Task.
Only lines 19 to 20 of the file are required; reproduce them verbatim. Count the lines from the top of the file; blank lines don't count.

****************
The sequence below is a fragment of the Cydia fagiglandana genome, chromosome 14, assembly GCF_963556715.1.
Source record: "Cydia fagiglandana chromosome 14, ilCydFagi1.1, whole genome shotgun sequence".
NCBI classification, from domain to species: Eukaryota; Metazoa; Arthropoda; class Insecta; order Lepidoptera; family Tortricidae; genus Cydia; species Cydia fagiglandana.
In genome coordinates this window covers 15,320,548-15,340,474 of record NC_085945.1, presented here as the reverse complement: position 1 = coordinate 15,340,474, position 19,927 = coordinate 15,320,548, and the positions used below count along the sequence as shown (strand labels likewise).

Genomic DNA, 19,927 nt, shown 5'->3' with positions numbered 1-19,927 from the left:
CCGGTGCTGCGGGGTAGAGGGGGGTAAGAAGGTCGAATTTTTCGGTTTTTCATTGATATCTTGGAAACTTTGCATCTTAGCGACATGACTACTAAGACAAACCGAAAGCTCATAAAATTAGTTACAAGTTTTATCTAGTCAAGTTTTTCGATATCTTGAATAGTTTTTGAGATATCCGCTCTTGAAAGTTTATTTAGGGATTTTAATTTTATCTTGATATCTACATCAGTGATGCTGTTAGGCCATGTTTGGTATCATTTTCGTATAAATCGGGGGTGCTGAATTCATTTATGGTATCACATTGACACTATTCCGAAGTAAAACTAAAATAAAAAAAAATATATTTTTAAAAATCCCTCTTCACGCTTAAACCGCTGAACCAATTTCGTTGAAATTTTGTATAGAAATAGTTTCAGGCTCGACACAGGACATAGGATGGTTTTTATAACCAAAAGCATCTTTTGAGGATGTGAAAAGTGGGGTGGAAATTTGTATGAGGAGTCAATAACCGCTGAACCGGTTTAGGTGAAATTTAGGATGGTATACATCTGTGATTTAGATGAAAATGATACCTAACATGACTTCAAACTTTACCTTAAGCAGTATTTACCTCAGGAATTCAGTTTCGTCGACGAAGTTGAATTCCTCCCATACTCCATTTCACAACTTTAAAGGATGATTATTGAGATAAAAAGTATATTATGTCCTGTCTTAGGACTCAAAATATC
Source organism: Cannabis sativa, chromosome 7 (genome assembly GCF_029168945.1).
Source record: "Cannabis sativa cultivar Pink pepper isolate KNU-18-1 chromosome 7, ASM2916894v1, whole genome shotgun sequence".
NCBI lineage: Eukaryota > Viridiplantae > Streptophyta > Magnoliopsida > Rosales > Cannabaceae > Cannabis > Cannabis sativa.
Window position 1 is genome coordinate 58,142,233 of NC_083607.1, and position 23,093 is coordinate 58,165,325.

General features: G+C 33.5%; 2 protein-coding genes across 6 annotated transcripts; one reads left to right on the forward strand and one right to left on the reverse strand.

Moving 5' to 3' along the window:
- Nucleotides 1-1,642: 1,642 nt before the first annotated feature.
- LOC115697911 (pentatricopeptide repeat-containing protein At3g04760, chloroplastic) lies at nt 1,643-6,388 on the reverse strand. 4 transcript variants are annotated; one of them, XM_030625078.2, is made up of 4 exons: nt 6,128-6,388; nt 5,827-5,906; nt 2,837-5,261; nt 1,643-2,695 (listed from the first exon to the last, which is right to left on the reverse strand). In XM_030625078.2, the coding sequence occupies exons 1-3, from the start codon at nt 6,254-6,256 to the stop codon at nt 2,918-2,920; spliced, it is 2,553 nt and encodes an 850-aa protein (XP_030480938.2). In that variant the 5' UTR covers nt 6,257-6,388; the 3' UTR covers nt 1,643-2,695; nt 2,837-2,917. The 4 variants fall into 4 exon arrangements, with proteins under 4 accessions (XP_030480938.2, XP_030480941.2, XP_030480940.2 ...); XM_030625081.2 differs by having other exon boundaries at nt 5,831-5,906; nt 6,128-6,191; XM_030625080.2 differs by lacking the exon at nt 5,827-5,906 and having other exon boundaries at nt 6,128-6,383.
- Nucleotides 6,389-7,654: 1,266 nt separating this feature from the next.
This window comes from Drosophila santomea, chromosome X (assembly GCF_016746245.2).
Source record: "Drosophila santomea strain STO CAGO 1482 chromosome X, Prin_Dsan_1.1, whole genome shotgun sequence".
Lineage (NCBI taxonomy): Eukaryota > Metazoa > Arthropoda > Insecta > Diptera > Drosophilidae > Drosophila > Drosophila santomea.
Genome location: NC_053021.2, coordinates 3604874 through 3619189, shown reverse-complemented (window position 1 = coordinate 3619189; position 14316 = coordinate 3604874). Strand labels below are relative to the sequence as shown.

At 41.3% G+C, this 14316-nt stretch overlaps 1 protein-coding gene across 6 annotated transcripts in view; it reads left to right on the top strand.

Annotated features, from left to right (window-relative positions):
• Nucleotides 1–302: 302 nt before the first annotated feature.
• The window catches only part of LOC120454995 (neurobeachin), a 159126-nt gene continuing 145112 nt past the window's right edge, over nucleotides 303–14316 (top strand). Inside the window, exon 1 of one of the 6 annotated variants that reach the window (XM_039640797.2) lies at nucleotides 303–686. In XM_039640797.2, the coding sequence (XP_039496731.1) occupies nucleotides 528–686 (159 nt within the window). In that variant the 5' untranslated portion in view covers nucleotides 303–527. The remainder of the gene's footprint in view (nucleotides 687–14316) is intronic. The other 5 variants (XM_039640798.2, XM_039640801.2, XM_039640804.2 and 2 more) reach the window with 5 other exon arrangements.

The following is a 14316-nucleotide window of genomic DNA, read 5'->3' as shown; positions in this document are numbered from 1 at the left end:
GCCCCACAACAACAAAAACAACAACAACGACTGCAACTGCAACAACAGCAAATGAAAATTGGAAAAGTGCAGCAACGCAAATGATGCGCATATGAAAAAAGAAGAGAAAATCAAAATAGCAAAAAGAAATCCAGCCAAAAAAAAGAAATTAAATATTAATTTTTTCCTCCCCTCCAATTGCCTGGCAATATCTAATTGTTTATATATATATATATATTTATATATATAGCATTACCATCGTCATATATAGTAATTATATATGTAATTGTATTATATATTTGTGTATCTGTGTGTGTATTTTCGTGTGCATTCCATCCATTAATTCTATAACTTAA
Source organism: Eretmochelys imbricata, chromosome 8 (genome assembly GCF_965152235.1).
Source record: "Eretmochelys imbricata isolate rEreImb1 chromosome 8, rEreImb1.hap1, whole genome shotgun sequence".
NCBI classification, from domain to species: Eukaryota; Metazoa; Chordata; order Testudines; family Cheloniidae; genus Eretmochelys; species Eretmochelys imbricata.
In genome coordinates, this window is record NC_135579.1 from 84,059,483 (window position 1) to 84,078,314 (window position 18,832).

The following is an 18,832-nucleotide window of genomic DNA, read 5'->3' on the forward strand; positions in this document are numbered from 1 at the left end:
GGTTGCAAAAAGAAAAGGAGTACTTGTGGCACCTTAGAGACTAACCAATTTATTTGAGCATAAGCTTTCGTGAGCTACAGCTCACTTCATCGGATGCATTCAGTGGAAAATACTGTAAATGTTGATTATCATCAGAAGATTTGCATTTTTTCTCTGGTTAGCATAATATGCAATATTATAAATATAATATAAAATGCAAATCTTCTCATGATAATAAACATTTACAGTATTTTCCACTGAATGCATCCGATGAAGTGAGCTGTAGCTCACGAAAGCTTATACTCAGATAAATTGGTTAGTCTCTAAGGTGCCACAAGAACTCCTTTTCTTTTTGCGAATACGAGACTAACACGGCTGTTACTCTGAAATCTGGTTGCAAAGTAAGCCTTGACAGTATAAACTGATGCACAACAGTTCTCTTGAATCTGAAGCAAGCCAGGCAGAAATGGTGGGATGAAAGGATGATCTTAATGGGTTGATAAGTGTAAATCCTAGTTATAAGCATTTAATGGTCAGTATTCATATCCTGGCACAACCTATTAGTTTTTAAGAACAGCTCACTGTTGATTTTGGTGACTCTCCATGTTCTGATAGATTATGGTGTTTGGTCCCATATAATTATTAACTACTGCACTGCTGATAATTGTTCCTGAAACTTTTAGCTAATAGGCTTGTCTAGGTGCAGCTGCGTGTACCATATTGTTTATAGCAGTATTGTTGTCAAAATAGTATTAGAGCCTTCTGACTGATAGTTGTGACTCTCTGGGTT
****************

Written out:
Genome location: NC_053021.2, coordinates 3604874 through 3619189, shown reverse-complemented (window position 1 = coordinate 3619189; position 14316 = coordinate 3604874). Strand labels below are relative to the sequence as shown.

At 41.3% G+C, this 14316-nt stretch overlaps 1 protein-coding gene across 6 annotated transcripts in view; it reads left to right on the top strand.